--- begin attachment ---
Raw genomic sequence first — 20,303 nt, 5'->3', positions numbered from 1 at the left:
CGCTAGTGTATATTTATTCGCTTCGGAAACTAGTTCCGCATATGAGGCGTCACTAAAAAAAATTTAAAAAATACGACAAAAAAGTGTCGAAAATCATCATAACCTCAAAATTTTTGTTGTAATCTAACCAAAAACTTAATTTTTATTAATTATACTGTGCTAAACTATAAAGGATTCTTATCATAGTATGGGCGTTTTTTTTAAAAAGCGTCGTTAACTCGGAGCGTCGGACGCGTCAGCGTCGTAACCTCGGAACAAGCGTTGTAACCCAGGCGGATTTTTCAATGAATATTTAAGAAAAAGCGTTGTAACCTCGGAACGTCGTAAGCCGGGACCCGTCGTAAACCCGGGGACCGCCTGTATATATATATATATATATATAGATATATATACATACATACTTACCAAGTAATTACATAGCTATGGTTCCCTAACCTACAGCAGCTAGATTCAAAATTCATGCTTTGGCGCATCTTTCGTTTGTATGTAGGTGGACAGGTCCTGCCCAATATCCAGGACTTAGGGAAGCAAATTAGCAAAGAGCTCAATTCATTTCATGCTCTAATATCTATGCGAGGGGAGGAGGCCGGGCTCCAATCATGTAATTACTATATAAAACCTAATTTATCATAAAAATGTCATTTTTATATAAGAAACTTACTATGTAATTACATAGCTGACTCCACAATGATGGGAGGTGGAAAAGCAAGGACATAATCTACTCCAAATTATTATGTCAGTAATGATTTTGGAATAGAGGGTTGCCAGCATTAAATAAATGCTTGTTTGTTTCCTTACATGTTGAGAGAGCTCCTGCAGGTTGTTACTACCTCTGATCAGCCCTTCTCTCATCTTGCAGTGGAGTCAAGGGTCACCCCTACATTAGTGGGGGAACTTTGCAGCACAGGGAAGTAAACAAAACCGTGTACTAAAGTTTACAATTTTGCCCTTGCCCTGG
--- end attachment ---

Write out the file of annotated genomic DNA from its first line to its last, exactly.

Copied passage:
Raw genomic sequence first — 20,303 nt, 5'->3', positions numbered from 1 at the left:
CGCTAGTGTATATTTATTCGCTTCGGAAACTAGTTCCGCATATGAGGCGTCACTAAAAAAAATTTAAAAAATACGACAAAAAAGTGTCGAAAATCATCATAACCTCAAAATTTTTGTTGTAATCTAACCAAAAACTTAATTTTTATTAATTATACTGTGCTAAACTATAAAGGATTCTTATCATAGTATGGGCGTTTTTTTTAAAAAGCGTCGTTAACTCGGAGCGTCGGACGCGTCAGCGTCGTAACCTCGGAACAAGCGTTGTAACCCAGGCGGATTTTTCAATGAATATTTAAGAAAAAGCGTTGTAACCTCGGAACGTCGTAAGCCGGGACCCGTCGTAAACCCGGGGACCGCCTGTATATATATATATATATATATAGATATATATACATACATACTTACCAAGTAATTACATAGCTATGGTTCCCTAACCTACAGCAGCTAGATTCAAAATTCATGCTTTGGCGCATCTTTCGTTTGTATGTAGGTGGACAGGTCCTGCCCAATATCCAGGACTTAGGGAAGCAAATTAGCAAAGAGCTCAATTCATTTCATGCTCTAATATCTATGCGAGGGGAGGAGGCCGGGCTCCAATCATGTAATTACTATATAAAACCTAATTTATCATAAAAATGTCATTTTTATATAAGAAACTTACTATGTAATTACATAGCTGACTCCACAATGATGGGAGGTGGAAAAGCAAGGACATAATCTACTCCAAATTATTATGTCAGTAATGATTTTGGAATAGAGGGTTGCCAGCATTAAATAAATGCTTGTTTGTTTCCTTACATGTTGAGAGAGCTCCTGCAGGTTGTTACTACCTCTGATCAGCCCTTCTCTCATCTTGCAGTGGAGTCAAGGGTCACCCCTACATTAGTGGGGGAACTTTGCAGCACAGGGAAGTAAACAAAACCGTGTACTAAAGTTTACAATTTTGCCCTTGCCCTGG